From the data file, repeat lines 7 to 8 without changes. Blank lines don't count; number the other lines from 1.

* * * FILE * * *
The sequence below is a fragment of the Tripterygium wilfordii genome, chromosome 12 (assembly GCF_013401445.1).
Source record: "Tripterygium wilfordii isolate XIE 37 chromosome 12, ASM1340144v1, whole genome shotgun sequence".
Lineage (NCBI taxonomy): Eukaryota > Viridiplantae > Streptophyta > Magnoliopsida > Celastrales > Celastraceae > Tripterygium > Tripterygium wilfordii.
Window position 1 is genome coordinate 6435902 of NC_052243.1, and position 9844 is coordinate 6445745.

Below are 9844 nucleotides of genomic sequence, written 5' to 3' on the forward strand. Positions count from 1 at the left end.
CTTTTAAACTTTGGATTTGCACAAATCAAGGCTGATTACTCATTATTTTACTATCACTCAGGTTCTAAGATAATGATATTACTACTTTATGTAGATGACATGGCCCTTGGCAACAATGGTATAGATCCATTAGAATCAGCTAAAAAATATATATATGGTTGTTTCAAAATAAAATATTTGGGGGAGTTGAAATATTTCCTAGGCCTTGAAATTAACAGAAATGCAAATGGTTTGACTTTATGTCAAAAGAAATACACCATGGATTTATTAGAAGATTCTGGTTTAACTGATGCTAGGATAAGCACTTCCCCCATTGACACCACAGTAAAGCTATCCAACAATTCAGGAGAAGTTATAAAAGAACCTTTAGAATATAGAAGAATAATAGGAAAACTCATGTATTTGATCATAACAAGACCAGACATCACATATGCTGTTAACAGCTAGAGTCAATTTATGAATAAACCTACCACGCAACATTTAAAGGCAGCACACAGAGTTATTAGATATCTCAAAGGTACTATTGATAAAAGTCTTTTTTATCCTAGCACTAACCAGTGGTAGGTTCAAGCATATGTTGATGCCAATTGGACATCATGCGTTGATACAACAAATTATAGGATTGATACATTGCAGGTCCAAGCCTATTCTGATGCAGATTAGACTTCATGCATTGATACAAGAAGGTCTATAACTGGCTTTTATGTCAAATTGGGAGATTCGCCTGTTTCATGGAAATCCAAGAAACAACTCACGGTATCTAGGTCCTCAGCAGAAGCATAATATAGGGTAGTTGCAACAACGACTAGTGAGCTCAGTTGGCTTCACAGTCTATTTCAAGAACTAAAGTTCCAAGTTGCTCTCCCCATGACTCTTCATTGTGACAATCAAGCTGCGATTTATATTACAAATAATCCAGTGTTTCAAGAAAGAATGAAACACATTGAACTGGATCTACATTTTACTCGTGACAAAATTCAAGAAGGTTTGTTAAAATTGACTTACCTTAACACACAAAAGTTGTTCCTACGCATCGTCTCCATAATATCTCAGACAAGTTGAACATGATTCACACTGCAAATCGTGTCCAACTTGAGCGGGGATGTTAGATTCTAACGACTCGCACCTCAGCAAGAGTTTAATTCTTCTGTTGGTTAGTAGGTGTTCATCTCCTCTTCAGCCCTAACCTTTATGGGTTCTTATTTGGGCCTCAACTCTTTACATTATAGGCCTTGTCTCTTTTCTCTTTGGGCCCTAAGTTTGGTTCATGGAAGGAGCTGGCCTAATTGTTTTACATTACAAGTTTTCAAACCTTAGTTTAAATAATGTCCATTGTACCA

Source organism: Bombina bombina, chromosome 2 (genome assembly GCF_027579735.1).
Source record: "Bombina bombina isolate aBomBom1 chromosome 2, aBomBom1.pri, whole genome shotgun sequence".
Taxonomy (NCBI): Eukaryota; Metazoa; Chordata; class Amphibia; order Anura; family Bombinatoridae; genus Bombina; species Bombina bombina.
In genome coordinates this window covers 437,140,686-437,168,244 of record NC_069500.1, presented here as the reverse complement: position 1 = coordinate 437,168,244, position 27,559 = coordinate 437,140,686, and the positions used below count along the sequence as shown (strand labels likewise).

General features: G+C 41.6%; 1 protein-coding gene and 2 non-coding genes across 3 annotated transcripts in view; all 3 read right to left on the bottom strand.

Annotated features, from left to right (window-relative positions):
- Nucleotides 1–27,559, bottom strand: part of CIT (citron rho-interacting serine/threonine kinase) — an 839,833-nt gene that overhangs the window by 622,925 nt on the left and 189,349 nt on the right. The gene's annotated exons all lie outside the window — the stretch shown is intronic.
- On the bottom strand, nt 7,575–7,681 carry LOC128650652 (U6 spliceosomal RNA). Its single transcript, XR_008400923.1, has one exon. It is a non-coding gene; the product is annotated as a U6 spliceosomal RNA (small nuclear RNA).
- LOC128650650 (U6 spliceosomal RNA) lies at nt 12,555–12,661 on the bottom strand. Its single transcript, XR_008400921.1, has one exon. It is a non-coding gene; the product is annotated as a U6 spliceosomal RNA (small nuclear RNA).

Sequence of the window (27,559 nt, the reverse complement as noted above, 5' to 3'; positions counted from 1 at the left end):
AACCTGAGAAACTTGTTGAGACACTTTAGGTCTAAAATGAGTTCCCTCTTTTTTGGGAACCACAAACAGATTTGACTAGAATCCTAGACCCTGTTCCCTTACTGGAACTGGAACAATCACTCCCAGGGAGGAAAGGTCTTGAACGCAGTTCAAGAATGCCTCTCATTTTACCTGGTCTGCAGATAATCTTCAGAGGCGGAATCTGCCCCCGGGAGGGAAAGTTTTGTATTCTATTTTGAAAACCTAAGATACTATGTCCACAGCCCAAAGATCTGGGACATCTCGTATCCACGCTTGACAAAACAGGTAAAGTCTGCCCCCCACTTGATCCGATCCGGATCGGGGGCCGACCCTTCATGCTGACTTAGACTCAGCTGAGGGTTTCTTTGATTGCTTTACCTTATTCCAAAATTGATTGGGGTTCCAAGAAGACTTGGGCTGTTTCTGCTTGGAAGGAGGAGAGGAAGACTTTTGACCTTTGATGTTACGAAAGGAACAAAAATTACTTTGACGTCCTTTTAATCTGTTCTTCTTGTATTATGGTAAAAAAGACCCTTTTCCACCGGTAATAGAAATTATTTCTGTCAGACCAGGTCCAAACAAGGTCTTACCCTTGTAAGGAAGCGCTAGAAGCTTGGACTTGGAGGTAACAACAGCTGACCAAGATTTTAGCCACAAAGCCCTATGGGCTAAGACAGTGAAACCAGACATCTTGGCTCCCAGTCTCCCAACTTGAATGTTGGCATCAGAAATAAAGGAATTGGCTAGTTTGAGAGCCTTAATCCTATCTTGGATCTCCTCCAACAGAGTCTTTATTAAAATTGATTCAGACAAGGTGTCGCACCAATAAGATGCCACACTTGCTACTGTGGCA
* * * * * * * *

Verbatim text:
Source organism: Bombina bombina, chromosome 2 (genome assembly GCF_027579735.1).
Source record: "Bombina bombina isolate aBomBom1 chromosome 2, aBomBom1.pri, whole genome shotgun sequence".